In 1988, the Kansas legislature enacted K.S.A. 60-19a02 to limit personal injury plaintiffs’ recovery for non-economic losses such as pain and suffering, mental anguish, loss of enjoyment of life, etc. Thirty years later, in a 4-2 decision handed down on Friday, June 14th, Hilburn v. Enerpipe Ltd. put an end to non-economic damage caps in Kansas personal injury cases. This change does not apply to wrongful death cases or punitive damages, but it will affect non-economic damages in future medical malpractice cases as well as those currently pending in Kansas state courts.
K.S.A. 60-19a02 states, in pertinent part, “In any personal injury action, the total amount recoverable by each party from all defendants for all claims for non-economic loss shall not exceed a sum total of $250,000.” In 2014, the statute was amended to incrementally raise the damage cap to $300,000 through 2018, $325,000 from 2018 to 2022, and $350,000 from 2022 onward. Less than a decade ago, a plurality of the Kansas Supreme Court affirmed the constitutionality of the statutory cap in Miller v. Johnson, a 2012 wrong-site surgery malpractice case. Hilburn disposed of K.S.A. 60-19a02 and abrogated the Court’s decisions in Miller and two earlier cases.
In 2010, Diana Hilburn’s vehicle was struck from behind by a commercial semi-truck. In compliance with K.S.A. 60-19a02(d), the court did not inform the jury about the non-economic damages cap. After deliberations, the jury returned a verdict in favor Hilburn, finding the driver negligent and his employer liable. Accordingly, the jury awarded Hilburn approximately $33,000 for medical expenses and just over $301,000 for her non-economic losses.
Pursuant to K.S.A. 60-19a02(d)(1), the statutory cap in effect at the time of her injury, the District Court judge reduced Hilburn’s non-economic damages by $50,000, and the Court of Appeals affirmed. The Kansas Supreme Court held caps on non-economic damages are unconstitutional in personal injury cases and remanded with instructions to reinstate the jury’s full award.
To justify its position, the majority cited to Section 5 of the Kansas Bill of Rights, which states that “[t]he right of trial by jury shall be inviolate,” meaning not disturbed or limited. In the words of the Court, Kansas’ long-standing statutory non-economic damages cap “intrudes upon the jury’s determination of the compensation owed personal injury plaintiffs to redress their injuries.”
Prior to this ruling, fourteen other states, eight of which have constitutional provisions similar to Kansas’ Section 5—Idaho, Indiana, Maryland, Nebraska, Nevada, Ohio, Oregon, and South Dakota—upheld damage caps despite plaintiffs’ arguments that such caps violate constitutional jury trial protections. Kansas, however, found those decisions unpersuasive, pointing out that five states—Alabama, Florida, Georgia, Missouri, and Washington—have struck down such caps and holding the legislature does not have the power to infringe upon the jury’s fundamental, traditional, and constitutionally-assigned role of determining the damage amount necessary to make a party whole. “To whom have the people of Kansas assigned the determination of the amount of the award? Unless an injured party has decided to waive his or her right under section 5, the answer is ‘the jury.’” Hilburn’s lawyer, Thomas Warner, echoed that same sentiment in an interview with The Kansas City Star: “We need to let juries decide damages rather than politicians.”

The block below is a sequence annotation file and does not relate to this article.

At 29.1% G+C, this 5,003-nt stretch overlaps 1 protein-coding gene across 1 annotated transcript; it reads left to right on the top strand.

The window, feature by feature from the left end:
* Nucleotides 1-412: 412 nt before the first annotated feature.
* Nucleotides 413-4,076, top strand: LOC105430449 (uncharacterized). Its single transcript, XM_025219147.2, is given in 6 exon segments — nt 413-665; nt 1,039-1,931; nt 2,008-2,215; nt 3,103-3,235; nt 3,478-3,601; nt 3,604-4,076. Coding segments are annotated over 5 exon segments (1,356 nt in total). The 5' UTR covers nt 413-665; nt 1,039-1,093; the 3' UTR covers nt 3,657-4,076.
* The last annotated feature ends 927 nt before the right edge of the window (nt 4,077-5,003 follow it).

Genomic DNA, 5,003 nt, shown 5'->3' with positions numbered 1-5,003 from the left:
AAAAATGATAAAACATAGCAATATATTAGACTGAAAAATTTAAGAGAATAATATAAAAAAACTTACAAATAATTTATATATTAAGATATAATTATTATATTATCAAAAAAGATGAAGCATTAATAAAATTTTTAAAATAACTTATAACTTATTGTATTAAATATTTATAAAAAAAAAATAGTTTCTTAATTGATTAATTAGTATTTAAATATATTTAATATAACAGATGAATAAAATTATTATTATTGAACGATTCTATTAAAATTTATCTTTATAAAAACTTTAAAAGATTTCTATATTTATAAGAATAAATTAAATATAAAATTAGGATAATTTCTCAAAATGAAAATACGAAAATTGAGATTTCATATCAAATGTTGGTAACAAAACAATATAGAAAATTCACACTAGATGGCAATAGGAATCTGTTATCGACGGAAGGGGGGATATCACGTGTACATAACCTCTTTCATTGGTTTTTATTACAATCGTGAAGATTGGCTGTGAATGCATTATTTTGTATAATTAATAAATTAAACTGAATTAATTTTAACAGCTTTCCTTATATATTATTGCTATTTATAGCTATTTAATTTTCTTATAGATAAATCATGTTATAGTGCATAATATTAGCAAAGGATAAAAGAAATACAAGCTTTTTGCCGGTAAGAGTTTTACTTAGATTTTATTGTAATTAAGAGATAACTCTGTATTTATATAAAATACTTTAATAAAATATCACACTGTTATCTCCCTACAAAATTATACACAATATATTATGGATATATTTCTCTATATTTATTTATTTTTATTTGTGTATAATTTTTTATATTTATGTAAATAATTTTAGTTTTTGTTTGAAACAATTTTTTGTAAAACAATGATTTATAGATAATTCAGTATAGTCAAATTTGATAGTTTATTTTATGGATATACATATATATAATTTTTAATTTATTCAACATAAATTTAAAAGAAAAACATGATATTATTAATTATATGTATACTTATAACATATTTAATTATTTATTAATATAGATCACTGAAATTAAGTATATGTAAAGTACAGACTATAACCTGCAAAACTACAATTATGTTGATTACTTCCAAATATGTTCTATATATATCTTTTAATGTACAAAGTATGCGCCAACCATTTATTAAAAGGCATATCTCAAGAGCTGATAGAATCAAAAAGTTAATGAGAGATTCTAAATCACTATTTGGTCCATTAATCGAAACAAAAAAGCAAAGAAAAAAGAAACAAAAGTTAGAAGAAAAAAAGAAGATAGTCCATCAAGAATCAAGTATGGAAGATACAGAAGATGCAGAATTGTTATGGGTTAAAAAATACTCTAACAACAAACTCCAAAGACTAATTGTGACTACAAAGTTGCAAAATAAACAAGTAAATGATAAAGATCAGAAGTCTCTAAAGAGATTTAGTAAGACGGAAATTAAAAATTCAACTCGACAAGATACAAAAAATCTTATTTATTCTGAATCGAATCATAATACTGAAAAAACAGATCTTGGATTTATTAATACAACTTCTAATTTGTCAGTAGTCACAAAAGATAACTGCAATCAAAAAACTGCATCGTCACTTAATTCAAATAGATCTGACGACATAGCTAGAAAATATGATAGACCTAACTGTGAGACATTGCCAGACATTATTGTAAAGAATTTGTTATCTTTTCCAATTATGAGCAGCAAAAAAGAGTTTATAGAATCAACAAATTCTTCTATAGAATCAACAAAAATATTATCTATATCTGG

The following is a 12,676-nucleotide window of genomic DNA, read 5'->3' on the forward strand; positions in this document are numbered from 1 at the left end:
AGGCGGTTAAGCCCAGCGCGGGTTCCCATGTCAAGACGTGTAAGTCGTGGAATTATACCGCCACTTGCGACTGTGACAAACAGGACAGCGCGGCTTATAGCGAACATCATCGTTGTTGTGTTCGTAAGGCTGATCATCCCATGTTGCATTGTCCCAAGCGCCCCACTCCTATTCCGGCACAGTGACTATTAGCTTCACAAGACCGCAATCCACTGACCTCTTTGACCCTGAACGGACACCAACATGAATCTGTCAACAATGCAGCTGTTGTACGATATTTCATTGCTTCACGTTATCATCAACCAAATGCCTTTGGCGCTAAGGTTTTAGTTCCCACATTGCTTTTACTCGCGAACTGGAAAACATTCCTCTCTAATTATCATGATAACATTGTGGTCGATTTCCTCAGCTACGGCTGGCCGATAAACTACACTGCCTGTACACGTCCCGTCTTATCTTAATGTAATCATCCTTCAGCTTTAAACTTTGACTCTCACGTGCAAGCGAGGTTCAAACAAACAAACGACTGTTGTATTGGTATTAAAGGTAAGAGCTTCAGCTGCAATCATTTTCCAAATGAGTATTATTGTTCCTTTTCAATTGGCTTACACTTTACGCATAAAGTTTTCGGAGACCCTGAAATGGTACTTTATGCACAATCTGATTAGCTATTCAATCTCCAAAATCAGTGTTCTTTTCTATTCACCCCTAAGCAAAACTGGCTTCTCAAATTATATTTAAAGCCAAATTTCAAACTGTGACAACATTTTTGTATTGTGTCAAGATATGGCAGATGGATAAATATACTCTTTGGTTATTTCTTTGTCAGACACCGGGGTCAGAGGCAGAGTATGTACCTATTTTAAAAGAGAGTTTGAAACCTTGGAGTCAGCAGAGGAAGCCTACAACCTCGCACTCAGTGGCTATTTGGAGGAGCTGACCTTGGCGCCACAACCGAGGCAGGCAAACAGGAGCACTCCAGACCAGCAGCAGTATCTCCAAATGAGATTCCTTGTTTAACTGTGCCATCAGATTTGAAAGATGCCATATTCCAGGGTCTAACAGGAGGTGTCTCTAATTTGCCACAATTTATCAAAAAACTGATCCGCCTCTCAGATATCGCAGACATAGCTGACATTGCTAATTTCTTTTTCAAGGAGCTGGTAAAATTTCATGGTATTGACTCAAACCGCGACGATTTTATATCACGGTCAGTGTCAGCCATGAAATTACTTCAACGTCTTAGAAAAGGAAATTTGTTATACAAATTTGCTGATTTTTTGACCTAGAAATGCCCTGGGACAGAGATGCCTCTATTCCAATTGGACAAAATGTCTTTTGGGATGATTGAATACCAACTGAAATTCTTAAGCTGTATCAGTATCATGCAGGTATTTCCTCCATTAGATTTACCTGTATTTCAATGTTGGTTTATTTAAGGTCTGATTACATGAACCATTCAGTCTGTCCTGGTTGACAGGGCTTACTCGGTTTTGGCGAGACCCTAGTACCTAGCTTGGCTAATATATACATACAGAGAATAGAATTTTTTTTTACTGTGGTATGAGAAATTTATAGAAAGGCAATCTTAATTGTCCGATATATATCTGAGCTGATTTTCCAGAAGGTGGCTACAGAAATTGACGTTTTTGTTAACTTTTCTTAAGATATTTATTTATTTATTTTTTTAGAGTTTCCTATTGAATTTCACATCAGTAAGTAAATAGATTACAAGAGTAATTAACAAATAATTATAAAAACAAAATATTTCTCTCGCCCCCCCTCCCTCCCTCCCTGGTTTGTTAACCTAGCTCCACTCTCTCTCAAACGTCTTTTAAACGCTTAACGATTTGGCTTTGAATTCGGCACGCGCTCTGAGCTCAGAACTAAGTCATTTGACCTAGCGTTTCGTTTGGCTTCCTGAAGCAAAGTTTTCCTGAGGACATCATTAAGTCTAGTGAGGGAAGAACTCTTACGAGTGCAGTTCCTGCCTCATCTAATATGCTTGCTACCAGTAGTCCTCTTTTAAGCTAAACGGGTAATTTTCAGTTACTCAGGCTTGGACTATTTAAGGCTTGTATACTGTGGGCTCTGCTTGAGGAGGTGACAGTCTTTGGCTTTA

Those against damage caps maintain that they unfairly limit plaintiffs’ ability to recover just compensation when a jury has concluded they were wronged and are deserving of payment. Proponents of damage caps, on the other hand, argue that caps are necessary to protect defendants from exorbitant insurance costs, frivolous litigation, and “runaway juries” whom they believe sometimes make decisions based on emotion rather than the court’s instructions. Unlike economic damages (i.e., past and future medical bills and loss of earnings) which are easily quantifiable and thus somewhat predictable, non-economic damages are now simply whatever the jury says they are.
Since the decision, unease is spreading amongst damage cap supporters. Jon Rosell, the Director of the Kansas Medical Society, anticipates a chain reaction beginning with a spike in malpractice insurance costs that make it unaffordable for physicians to practice in rural areas and ending with many Kansas residents losing access to care. Alan Cobb, CEO and President of the Kansas Chamber of Commerce, and Dan Murray, State Director of the National Federation of Independent Business, have both expressed concerns that the ruling will put Kansas businesses at an economic disadvantage.
According to Rick Wilborn, Republican State Senator and Chairman of the Senate Judiciary Committee, it is too soon to predict if, when, and how the Kansas legislature will respond. Wilborn did, however, make another prediction: “Those caps were put on years ago to control costs in the insurance arena, to put some predictability back in insurance rates. . . . And any time you add to loss cost, you can anticipate in time as the awards mount that insurance rates will increase. It’s that simple.” Democratic Governor Laura Kelly has not yet commented.
For more information, visit Kansas Supreme Court Strikes Down Cap in Injury Cases (The Washington Post June 14, 2019) or Kansas Supreme Court Rules Cap on Damages for Pain, Suffering is Unconstitutional (Kansas.com Crime & Courts June 14, 2019).